Inspired: Lamy AL-Star Ruby Red Limited Edition Fountain Pen

Lamy AL-Star Ruby Red
New to me

This pen popped up for sale on Twitter, via Dan Smith, one of the FPGeeks. The price was right, and I had a hankering for a red pen, so I asked Dan if it was still available. It was. Done deal.

I recently posted a review of the Limited Edition Apple Green Lamy Safari, and the AL-Star is basically the same pen, but with an aluminum body, so I won’t rehash the details found in that review. I did neglect to mention a couple of features, though, so this is a chance to make that right.

Neglected detail #1: The ink window. Found on the Safari and AL-Star models, this body cut-out gives you a peek at your ink supply so that you’re not surprised by an empty tank.

Ink window
Time to re-ink?

Neglected detail #2: The grip. The contoured grip. Some people love it, some people hate it, because you’re forced to hold the pen in a very specific way. If it works for you, you’re golden. If not, you might want to steer clear. Personally, I don’t mind the way the grip (transparent plastic, in this case) dictates where your fingers are placed, as it’s helped me achieve a more consistent writing grip. I don’t find it annoying, but others do.

AL-Star triangular grip
Love it or leave it

Aside from the sweet price and color, I was intrigued by the 1.1 mm stub nib. I usually go fine, and have a growing collection of mediums, but no broads, and no stubs. I’m a true novice. Time to change that.

1.1 mm nib
Breaking out of my fine nib rut

Inked with J. Herbin’s Eclat de Saphir, this pen and its juicy nib inspired me to write more than my usual pen-testing scribbles. The nib is so smooth, and so…um…NOT fine, that I had to write something more substantial than my name and the dogs’ names.

Tao Te Ching
Test driving the stub

Man, I love how this feels, and how it bumps up my handwriting a notch or two. And I love how words seem more substantial, more meaningful.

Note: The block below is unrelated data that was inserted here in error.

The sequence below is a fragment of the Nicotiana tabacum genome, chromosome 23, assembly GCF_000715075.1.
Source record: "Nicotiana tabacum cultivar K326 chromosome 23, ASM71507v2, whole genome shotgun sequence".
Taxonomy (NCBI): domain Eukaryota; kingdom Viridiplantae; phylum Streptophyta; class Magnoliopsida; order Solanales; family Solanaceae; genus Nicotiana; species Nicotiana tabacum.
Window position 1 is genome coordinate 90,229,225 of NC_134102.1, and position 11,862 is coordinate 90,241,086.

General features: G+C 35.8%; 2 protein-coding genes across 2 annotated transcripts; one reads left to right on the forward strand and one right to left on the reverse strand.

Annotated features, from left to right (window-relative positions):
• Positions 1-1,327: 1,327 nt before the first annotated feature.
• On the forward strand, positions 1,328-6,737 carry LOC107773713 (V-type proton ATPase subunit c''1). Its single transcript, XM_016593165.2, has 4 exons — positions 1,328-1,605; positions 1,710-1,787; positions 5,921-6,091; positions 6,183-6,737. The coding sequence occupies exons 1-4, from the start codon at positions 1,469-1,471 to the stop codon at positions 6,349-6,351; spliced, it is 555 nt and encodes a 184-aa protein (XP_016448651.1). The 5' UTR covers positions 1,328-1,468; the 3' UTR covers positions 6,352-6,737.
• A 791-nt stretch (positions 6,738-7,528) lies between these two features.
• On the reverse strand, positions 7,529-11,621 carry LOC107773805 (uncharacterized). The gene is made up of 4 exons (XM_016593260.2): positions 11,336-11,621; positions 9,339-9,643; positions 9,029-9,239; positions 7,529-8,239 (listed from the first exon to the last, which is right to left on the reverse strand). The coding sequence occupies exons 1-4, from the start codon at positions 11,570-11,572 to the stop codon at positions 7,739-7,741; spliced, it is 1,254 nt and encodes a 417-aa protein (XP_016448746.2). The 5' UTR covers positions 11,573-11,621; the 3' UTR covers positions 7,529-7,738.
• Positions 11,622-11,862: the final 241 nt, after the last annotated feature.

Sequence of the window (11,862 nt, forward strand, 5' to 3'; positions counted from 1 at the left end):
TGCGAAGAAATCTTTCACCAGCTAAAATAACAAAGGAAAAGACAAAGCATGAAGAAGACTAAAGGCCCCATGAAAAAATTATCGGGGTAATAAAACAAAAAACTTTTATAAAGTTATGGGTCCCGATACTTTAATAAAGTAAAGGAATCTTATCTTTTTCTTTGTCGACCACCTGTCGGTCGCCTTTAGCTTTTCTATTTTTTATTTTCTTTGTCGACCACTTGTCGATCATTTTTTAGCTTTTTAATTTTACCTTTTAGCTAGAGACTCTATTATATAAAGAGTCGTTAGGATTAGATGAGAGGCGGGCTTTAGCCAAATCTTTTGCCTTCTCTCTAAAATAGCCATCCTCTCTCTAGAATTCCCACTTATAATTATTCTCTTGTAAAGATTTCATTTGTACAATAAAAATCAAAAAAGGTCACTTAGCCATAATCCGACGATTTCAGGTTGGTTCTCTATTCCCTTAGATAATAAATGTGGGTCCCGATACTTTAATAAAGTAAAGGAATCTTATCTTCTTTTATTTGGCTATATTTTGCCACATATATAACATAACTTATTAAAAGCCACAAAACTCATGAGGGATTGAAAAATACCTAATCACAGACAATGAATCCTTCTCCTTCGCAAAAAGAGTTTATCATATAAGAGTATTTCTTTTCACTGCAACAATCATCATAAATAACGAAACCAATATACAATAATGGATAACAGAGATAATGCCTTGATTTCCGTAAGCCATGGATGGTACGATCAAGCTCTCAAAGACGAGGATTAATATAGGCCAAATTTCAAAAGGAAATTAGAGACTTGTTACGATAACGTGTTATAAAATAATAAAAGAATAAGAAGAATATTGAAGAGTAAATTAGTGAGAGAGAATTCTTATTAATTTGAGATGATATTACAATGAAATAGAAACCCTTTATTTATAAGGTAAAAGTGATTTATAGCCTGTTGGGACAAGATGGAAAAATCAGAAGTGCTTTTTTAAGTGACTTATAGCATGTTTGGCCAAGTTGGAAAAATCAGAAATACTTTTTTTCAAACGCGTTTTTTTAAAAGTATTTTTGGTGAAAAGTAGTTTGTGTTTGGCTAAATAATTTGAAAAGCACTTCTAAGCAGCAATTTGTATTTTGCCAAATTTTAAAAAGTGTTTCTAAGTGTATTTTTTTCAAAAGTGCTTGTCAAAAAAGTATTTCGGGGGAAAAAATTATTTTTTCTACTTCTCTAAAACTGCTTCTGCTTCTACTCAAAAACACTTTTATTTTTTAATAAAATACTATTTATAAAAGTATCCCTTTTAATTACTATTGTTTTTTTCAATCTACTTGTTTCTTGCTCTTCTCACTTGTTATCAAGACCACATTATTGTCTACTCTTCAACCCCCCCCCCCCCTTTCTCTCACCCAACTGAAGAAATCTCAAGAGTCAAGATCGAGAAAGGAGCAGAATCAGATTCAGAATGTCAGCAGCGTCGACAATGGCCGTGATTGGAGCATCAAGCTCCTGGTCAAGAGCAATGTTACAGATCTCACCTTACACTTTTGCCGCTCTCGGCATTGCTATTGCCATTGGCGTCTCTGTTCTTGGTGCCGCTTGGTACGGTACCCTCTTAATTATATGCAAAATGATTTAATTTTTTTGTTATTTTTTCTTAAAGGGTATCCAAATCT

I’ve had a less than stellar work day, and I think I did the opposite of everything the Tao says. I worked with effort. I made the easy difficult. I thought of the small as large.

I’m tired, but still inspired. Inspired by a red pen with a stub nib. Inspired by blue ink. Inspired by those words.


Yup, inspired.

10 thoughts on “Inspired: Lamy AL-Star Ruby Red Limited Edition Fountain Pen

  1. Very nice – my Al-Star is “Ocean Blue”, but has the 1.1mm italic too. I love the way it writes, but have to be more careful about spacing my characters than I do with a round broad nib.

    At the moment, I have Lamy Purple in it, although the colour best matched to the pen is Diamine Majestic Blue 🙂

  2. Beautiful, deep color, and goes nicely with the clear grip/section. I have the Vista, but could be persuaded….

    BTW, whose translation of the Tao Te Ching are you using? I recognize the ideas but not the words (which would make Chuang-tzu laugh of course!).

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  5. I love your penmanship. I’m in a dilemma of either purchasing a 1.1 nib or 1.5 or none at all. Reason being that I’m a lefty and using fountainpens as a lefty is enough of a learning curve already. Not sure if you have any input or advice, but just wanted to at least say that your little quote is very pleasing to the eye. 😀

    • Thank you for the compliment! I haven’t used a 1.5 mm so I can’t really comment on that. Because my handwriting is quite small, the 1.1 mm is as large as I like to go. It’s not a pen I can use every day, but it surely does let you see ink characteristics, like sheen and shading. Worth a try! 🙂

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